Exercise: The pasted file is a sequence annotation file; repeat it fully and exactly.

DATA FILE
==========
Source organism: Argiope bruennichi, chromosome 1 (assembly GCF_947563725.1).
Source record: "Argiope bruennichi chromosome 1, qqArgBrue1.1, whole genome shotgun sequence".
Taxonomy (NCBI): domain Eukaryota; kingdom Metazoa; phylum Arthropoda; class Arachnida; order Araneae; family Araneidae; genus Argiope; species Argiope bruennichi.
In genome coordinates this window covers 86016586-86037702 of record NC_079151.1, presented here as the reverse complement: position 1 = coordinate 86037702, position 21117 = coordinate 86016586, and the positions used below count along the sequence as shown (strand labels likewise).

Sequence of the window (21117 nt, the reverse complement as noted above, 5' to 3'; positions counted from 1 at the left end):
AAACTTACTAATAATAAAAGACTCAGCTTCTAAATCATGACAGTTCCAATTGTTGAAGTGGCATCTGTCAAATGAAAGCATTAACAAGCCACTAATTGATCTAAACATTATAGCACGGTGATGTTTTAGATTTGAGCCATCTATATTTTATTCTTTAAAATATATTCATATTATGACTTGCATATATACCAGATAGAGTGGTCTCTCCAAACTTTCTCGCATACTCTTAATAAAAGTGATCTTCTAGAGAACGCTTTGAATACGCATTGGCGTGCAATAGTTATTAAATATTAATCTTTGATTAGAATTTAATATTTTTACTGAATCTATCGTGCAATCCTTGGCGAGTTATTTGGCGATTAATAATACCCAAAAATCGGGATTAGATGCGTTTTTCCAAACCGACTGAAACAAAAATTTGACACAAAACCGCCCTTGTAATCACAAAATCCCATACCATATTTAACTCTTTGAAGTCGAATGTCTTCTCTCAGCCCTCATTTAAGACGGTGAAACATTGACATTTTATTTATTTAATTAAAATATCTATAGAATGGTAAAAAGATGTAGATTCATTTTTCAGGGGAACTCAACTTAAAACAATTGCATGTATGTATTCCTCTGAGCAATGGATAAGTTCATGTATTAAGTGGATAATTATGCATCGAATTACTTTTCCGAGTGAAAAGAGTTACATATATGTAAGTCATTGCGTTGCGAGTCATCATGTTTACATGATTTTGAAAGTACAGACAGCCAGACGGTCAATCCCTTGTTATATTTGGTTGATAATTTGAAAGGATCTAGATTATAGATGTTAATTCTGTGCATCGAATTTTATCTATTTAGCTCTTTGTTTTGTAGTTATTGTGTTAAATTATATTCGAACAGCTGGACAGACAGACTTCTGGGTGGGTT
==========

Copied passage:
Source organism: Argiope bruennichi, chromosome 1 (assembly GCF_947563725.1).
Source record: "Argiope bruennichi chromosome 1, qqArgBrue1.1, whole genome shotgun sequence".
Taxonomy (NCBI): domain Eukaryota; kingdom Metazoa; phylum Arthropoda; class Arachnida; order Araneae; family Araneidae; genus Argiope; species Argiope bruennichi.
In genome coordinates this window covers 86016586-86037702 of record NC_079151.1, presented here as the reverse complement: position 1 = coordinate 86037702, position 21117 = coordinate 86016586, and the positions used below count along the sequence as shown (strand labels likewise).

Sequence of the window (21117 nt, the reverse complement as noted above, 5' to 3'; positions counted from 1 at the left end):
AAACTTACTAATAATAAAAGACTCAGCTTCTAAATCATGACAGTTCCAATTGTTGAAGTGGCATCTGTCAAATGAAAGCATTAACAAGCCACTAATTGATCTAAACATTATAGCACGGTGATGTTTTAGATTTGAGCCATCTATATTTTATTCTTTAAAATATATTCATATTATGACTTGCATATATACCAGATAGAGTGGTCTCTCCAAACTTTCTCGCATACTCTTAATAAAAGTGATCTTCTAGAGAACGCTTTGAATACGCATTGGCGTGCAATAGTTATTAAATATTAATCTTTGATTAGAATTTAATATTTTTACTGAATCTATCGTGCAATCCTTGGCGAGTTATTTGGCGATTAATAATACCCAAAAATCGGGATTAGATGCGTTTTTCCAAACCGACTGAAACAAAAATTTGACACAAAACCGCCCTTGTAATCACAAAATCCCATACCATATTTAACTCTTTGAAGTCGAATGTCTTCTCTCAGCCCTCATTTAAGACGGTGAAACATTGACATTTTATTTATTTAATTAAAATATCTATAGAATGGTAAAAAGATGTAGATTCATTTTTCAGGGGAACTCAACTTAAAACAATTGCATGTATGTATTCCTCTGAGCAATGGATAAGTTCATGTATTAAGTGGATAATTATGCATCGAATTACTTTTCCGAGTGAAAAGAGTTACATATATGTAAGTCATTGCGTTGCGAGTCATCATGTTTACATGATTTTGAAAGTACAGACAGCCAGACGGTCAATCCCTTGTTATATTTGGTTGATAATTTGAAAGGATCTAGATTATAGATGTTAATTCTGTGCATCGAATTTTATCTATTTAGCTCTTTGTTTTGTAGTTATTGTGTTAAATTATATTCGAACAGCTGGACAGACAGACTTCTGGGTGGGTT